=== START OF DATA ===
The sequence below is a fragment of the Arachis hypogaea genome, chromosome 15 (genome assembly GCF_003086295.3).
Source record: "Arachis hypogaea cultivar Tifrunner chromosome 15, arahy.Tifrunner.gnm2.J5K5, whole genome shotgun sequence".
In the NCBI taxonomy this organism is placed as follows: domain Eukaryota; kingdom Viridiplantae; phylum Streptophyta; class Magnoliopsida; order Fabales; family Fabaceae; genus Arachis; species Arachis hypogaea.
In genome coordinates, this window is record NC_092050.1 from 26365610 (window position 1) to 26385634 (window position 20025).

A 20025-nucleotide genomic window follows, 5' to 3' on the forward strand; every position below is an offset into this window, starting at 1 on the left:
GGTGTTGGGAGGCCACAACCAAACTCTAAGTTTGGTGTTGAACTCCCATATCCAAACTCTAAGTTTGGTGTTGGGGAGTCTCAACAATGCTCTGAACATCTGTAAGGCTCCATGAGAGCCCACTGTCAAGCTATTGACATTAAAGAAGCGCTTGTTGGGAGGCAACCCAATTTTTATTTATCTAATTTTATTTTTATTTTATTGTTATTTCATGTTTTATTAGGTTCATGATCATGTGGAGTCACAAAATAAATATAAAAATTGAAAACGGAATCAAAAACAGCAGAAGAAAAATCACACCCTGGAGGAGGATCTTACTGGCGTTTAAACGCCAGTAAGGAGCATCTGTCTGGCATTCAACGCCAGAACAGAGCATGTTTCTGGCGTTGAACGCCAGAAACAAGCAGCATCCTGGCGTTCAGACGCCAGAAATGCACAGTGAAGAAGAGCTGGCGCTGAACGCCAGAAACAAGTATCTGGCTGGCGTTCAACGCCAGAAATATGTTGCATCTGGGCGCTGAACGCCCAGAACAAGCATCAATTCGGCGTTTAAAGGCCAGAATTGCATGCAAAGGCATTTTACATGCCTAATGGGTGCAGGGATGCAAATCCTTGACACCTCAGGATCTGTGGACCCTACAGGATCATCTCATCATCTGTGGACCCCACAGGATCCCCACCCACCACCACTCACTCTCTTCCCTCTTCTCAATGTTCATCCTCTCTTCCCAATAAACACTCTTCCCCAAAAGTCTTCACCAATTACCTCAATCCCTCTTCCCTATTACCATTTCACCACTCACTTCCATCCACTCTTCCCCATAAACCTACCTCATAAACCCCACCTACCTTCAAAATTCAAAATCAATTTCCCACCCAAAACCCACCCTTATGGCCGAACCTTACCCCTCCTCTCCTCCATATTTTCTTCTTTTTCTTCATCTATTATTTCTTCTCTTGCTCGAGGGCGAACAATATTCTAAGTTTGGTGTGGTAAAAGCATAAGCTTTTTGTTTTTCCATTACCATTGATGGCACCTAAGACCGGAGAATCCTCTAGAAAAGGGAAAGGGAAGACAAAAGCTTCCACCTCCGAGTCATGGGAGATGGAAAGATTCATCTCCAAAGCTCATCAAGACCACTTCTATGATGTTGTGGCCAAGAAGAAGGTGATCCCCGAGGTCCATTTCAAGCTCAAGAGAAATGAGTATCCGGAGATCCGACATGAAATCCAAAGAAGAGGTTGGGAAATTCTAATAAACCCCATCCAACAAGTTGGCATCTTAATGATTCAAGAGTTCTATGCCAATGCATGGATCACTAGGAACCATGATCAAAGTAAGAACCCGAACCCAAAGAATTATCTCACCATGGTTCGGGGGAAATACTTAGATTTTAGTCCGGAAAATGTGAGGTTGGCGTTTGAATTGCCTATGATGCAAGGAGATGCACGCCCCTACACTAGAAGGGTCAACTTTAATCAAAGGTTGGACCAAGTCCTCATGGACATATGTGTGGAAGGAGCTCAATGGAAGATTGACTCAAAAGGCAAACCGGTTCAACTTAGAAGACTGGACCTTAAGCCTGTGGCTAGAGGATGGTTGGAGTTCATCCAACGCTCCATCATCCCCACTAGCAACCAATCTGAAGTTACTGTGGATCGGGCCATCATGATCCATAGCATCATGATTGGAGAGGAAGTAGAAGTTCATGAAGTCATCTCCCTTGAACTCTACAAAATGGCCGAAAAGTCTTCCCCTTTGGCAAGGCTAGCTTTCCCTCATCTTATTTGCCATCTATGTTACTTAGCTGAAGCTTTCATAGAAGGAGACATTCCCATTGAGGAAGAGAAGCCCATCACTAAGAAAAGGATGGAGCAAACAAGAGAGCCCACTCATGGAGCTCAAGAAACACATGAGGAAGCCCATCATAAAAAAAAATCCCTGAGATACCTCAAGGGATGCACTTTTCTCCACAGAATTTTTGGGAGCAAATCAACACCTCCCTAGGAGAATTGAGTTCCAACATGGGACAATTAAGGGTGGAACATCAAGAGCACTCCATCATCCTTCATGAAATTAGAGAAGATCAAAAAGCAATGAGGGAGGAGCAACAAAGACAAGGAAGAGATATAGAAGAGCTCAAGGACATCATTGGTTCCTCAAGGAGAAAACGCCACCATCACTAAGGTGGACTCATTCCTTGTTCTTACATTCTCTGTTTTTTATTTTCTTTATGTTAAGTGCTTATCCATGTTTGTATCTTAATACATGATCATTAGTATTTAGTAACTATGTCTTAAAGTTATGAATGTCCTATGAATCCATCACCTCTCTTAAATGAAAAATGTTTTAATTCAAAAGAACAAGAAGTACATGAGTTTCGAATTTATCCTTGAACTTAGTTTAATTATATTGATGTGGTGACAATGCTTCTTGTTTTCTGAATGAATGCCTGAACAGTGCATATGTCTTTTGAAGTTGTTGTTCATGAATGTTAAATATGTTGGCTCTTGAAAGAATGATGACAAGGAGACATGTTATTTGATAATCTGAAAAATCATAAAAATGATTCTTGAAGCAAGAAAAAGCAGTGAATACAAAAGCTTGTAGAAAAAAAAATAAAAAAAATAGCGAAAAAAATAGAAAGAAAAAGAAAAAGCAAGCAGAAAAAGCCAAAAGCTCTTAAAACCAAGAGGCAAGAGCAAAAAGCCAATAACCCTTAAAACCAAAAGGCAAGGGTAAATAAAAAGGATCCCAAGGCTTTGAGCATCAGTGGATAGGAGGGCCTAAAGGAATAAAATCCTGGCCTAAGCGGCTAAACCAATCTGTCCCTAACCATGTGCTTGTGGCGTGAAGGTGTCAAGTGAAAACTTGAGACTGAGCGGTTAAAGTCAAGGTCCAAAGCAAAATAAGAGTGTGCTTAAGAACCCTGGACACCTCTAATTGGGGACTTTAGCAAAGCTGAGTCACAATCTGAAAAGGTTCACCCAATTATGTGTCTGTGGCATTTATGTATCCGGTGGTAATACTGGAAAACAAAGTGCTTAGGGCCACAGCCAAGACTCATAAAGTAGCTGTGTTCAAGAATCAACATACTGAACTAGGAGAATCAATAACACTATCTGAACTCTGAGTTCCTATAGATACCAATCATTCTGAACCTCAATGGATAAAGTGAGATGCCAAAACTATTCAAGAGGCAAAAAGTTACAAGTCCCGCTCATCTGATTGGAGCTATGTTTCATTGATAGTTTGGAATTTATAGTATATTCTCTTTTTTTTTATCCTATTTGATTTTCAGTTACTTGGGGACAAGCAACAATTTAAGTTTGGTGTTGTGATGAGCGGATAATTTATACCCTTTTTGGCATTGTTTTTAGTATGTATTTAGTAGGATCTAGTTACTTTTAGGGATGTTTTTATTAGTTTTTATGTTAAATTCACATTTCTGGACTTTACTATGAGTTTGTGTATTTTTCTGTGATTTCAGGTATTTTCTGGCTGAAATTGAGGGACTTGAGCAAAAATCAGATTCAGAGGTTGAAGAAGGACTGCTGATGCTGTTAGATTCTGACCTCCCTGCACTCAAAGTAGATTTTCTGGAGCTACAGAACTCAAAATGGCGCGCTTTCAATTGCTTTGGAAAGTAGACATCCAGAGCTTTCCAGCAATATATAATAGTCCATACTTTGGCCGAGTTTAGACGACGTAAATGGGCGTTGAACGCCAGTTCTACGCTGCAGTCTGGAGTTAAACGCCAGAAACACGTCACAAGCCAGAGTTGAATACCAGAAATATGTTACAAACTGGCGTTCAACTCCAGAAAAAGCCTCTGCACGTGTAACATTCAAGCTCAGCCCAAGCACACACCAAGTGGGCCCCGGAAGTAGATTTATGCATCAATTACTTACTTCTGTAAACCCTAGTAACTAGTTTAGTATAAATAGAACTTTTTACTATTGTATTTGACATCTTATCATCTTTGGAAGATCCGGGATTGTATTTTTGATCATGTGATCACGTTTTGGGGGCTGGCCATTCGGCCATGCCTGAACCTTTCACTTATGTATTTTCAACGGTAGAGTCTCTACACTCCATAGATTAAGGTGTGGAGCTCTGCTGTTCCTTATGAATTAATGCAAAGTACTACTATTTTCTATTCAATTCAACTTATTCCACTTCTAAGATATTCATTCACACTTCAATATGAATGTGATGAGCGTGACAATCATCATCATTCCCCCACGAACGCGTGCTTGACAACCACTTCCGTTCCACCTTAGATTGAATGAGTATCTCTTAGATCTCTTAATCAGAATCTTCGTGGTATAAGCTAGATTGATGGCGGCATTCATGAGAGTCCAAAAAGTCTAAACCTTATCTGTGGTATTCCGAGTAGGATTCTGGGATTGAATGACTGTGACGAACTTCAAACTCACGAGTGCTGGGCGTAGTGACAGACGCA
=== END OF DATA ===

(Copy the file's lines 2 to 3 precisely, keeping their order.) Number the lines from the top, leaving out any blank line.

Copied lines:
Source record: "Arachis hypogaea cultivar Tifrunner chromosome 15, arahy.Tifrunner.gnm2.J5K5, whole genome shotgun sequence".
In the NCBI taxonomy this organism is placed as follows: domain Eukaryota; kingdom Viridiplantae; phylum Streptophyta; class Magnoliopsida; order Fabales; family Fabaceae; genus Arachis; species Arachis hypogaea.